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Opinions of Tuesday, 25 August 2020

Columnist: Setor Y. Nyadroh

Emotional intelligence: A path to quality education in Ghana

Ghana needs a curriculum that includes EI at all levels of our educational system Ghana needs a curriculum that includes EI at all levels of our educational system

Ghana has over the years initiated several Educational Reforms aimed at finding lasting solutions to problems concerning education in the country. For example, the number of years a student is supposed to spend in the second cycle institution has not been permanent.

In recent times however, the debate on reforms in this sector has been rife with the two major political parties taking swipes at each other as to the best possible ways of implementing the much needed reforms that addresses the quality of the educational system.

As a way of enriching the debate, one critical area we need to highlight is Emotional Intelligence – developing a curriculum that includes EI at all levels of our educational system.

Emotional intelligence according to experts is defined as the ability to understand and manage your own emotions, as well as recognize and influence the emotions of those around you. The term was first coined in 1990 by researchers John Mayer and Peter Salovey, but was later popularized by psychologist Daniel Goleman. Goleman makes very strong claims regarding the predictive value of his model of EI. He claims that his model will predict success at home, at school, and in the workplace. He reports that individuals who are emotionally intelligent will have “an advantage in any domain in life, whether in romance and intimate relationships or picking up the unspoken rules that govern success in organizational politics”. He further claims that his model of EI “can be as powerful, and at times, more powerful than IQ” at predicting life success. In 2002, UNESCO launched an international campaign to promote emotional learning in the classroom. The U.N. body sent a statement of 10 basic EI principles to education ministries throughout the world. Those principles drew heavily from Goleman’s exposition of emotional intelligence. As a result, some schools around the world particularly in the US currently incorporate “social and emotional learning” in their curricula.

The subject areas traditionally taught in school (languages, humanities, natural sciences, mathematics, technology, the arts, religious and physical education) are required by universities and are still relevant. However, there is increasing understanding that new areas of knowledge, competences, and behaviours need to be integrated into curricula if young people are going to function well in an increasingly complex global society. In the future, they may be faced with enormous challenges associated with poverty, overpopulation, and declining bio-capacity.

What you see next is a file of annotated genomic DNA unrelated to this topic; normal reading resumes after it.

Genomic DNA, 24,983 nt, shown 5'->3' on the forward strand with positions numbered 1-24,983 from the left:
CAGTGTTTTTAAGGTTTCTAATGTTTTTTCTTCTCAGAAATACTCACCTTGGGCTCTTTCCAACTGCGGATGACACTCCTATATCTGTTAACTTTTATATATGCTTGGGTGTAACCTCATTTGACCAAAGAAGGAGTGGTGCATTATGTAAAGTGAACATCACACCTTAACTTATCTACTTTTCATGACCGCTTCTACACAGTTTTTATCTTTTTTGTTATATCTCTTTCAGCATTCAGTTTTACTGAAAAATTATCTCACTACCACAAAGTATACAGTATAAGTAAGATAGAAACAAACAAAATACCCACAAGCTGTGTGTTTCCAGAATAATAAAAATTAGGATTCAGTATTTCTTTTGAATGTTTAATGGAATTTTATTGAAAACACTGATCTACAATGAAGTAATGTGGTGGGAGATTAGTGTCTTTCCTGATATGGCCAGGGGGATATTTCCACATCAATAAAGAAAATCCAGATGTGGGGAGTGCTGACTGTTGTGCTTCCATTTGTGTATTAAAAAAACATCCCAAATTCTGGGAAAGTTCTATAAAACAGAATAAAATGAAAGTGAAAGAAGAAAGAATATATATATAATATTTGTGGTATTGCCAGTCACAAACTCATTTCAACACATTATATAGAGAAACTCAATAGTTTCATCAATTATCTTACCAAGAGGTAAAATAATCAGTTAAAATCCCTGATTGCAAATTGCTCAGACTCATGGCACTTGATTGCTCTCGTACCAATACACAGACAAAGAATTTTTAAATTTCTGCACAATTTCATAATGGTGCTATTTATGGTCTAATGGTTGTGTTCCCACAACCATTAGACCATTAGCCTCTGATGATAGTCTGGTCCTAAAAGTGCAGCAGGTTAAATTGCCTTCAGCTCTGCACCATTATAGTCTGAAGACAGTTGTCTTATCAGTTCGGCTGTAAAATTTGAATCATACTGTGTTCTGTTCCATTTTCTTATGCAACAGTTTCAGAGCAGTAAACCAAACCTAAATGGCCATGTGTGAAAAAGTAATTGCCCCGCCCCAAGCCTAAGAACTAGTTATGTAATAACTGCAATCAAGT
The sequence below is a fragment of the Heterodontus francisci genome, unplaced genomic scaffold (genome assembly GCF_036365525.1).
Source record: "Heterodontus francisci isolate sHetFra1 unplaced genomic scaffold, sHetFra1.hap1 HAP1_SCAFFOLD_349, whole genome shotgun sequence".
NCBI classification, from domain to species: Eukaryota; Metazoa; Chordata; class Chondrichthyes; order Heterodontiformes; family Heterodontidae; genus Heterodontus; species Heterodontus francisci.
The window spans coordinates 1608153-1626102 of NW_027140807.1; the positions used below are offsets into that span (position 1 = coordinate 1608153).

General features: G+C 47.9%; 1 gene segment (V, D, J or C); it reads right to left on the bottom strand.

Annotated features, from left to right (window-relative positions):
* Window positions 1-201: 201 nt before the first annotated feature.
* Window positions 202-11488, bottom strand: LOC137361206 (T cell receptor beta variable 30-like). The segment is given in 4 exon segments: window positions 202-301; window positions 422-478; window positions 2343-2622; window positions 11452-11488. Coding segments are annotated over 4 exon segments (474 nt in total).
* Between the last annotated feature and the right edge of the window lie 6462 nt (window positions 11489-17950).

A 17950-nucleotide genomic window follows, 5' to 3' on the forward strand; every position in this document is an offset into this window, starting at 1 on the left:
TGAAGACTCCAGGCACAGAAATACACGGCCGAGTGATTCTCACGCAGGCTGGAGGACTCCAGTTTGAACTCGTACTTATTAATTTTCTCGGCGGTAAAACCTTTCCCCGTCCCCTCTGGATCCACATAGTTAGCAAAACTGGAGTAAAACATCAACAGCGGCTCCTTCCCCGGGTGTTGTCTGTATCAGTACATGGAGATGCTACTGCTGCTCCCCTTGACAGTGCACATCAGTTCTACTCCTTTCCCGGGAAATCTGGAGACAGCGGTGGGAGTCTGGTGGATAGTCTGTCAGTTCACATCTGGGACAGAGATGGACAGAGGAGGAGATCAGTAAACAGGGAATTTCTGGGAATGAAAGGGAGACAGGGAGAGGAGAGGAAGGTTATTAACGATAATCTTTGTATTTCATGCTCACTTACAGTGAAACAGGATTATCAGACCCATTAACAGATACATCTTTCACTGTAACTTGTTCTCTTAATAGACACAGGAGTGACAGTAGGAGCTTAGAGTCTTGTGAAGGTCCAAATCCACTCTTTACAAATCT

Due to this evolution, education may benefit from understanding how to go beyond traditional academic content. Goleman’s theory which incorporate five essential elements of emotional intelligence offers hope. The first area is ‘knowing one’s emotions’ and encompasses such skills as recognizing one’s feelings and monitoring one’s feelings. The second area is ‘managing emotions’ and includes skills such as appropriately regulating one’s feelings, ability to self-sooth, and ability to modulate unpleasant feelings. The third area is ‘motivating oneself’ and is comprised of skills such as delaying gratification and resisting impulses. The fourth area is ‘recognizing emotions in others’ and encompasses such skills as empathy and understanding what others need or want. The fifth area is ‘handling relationships’ and includes skills such as successfully interacting with others and managing others emotions.

These five essential elements of emotional intelligence are particularly significant in the present world’s educational climate where stability, predictability, and continuity are no longer guaranteed. On the contrary, young people are entering a volatile, unpredictable, complex, and ambiguous world.

There are very practical reasons to promote social and emotional learning in our schools, from kindergarten through university. According to Goleman, bullying, disciplinary problems, violence and drug abuse are reduced in schools with a high EI. With a solid basis in emotional intelligence, academic performance — as well as behavior — improves. There is an obvious connection to Goleman’s third, motivational component: learning stimulates curiosity and promotes feelings of satisfaction, even joy, when students immerse themselves in the process of assimilating new information.

According to an article by Harvard Business Review, what makes a leader written by Daniel Goleman emotional intelligence accounts for nearly 90 percent of what sets high performers apart from peers with similar technical skills and knowledge. Also 71 percent of employers surveyed by CareerBuilder a job recruiting firm said they value EI over IQ, reporting that employees with high emotional intelligence are more likely to stay calm under pressure, resolve conflict effectively, and respond to co-workers with empathy.

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